Occasionally, a stunning landscape steals your breath away. An exceptional eye for detail sets this rural Australian retreat apart from the rest.

Occasionally, a landscape steals your breath away. When Robert Maas sips tea on the deck at Skylodge, his contemporary Mount Tamborine homestead, he still marvels at the ever-changing ocean to the east and the many moods of Mount Warning in the south. And, sometimes, when he looks over the escarpment to world heritage forest, he sees a brachychiton tree flaming like a bright red exclamation mark.

Although the mountain is only 35 minutes from the hurly burly of the Gold Coast, the cooler temperatures, clear air and bands of rainforest imbue it with tranquillity. For much of his life, Robert has worked in the hospitality industry, following the footsteps of his entrepreneurial Dutch parents who owned several restaurants both here and overseas. However, his heart has always been in the country.

Ten years ago, when he moved from nearby Beechmont and bought an 80-year-old farmhouse relocated to the escarpment, he saw exciting potential. Grand specimens of red cedar, hoop pine and cudgerie were wonderful assets anchoring the site and contributing to the home’s sense of place. Several friends were surprised when he chose not to pull down the old place and start afresh. “It was a perfectly good building, so I had no intention of demolishing it and I knew that a good architect could interpret my dreams to extend it,” says Robert.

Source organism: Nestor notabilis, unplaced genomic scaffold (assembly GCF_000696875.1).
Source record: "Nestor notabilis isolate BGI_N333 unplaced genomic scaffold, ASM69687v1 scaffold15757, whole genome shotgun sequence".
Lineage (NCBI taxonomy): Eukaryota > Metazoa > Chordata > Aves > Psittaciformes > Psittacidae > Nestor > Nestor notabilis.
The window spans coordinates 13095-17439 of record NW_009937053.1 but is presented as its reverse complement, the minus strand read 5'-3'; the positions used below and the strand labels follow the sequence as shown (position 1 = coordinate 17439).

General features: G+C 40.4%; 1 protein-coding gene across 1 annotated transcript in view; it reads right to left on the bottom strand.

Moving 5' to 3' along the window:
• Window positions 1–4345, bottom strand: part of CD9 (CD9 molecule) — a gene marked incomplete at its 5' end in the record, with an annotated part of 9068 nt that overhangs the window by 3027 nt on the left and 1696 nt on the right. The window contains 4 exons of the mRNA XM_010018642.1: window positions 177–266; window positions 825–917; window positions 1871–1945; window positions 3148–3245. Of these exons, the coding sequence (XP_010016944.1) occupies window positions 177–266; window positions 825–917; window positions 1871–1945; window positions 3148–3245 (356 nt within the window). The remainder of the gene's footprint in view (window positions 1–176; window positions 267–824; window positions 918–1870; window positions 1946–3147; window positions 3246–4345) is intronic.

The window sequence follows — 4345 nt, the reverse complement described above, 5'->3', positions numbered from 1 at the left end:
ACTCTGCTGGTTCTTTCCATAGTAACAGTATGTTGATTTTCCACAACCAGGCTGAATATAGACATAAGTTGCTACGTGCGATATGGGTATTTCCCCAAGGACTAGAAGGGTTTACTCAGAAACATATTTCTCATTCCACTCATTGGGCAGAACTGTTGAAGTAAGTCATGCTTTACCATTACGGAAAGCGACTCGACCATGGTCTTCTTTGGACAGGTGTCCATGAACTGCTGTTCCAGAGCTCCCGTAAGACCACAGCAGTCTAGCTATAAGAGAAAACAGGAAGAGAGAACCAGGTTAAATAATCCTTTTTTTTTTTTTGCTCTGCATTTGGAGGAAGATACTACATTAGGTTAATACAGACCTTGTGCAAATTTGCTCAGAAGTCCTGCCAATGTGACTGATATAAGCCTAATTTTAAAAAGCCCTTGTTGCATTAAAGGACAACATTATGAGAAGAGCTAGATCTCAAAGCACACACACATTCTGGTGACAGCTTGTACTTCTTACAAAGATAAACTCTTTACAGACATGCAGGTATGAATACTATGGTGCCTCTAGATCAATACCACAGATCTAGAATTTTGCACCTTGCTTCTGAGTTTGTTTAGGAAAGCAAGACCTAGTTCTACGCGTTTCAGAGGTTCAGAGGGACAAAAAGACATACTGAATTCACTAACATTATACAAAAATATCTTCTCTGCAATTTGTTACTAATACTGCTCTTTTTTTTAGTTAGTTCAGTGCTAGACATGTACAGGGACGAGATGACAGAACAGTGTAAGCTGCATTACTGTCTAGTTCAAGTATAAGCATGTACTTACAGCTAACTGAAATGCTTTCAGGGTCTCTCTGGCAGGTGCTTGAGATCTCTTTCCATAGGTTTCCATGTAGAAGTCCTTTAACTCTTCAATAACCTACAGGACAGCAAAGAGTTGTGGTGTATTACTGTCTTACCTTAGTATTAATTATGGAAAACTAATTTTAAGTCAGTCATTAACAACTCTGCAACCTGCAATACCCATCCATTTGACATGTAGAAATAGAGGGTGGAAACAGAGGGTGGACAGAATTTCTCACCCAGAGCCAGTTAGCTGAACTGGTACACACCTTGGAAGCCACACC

Gunther Lamprecht was engaged to do just that and the outcome is ingenious. Externally, the new addition incorporates the essence of the original dwelling, while inside it is high-tech elegance.  The existing home, Robert’s own domain, was modified for contemporary living: windows were enlarged to take advantage of the views and walls were removed for better use of space. But it’s the long, linear, metal extrusion, seamlessly added on the southwest end, that’s made a statement. Magnificent views are afforded from all areas of the extension, which includes a living room with kitchen facilities, a dining room and two suites accessed via a glassed-in breeze way. The Zincalume roof, mellowing galvanised posts and quintessential weatherboards painted soft silver all contribute to the understated facade.

The project’s been a satisfying one for Robert, especially following the tragic loss of his son, Bodie, in 2012. “It’s given me lots to focus on,” he says. He’s unleashed his creativity to furnish the new wing, which is now available for visitors looking for somewhere special.  Robert’s work in hotels and restaurants has given him an acute appreciation of the impact of ambience. “I wanted each space to have its own character and to be elegant but, ultimately, comfortable.”

The living room blends luxury and cosiness.  At one end, a stainless-steel V-shaped fireplace is skirted by a chain-mesh fireguard. TVs are confined to suites. This room is purely for relaxation and that’s exactly what guests do: listen to music, laze on the sofa scattered with cushions and faux fur rugs, or pull up a hide-covered hassock in front of mesmerising flames and sip cognac.  As well as state-of-the-art additions, Robert’s included practical features. Ashes fall into a pit cleaned externally, and a wood box, filled from outside, is accessed inside.

Read more about the remarkable Mount Tambourine homestead’s in the Feb/March issue of Australian Country – available for order at or online.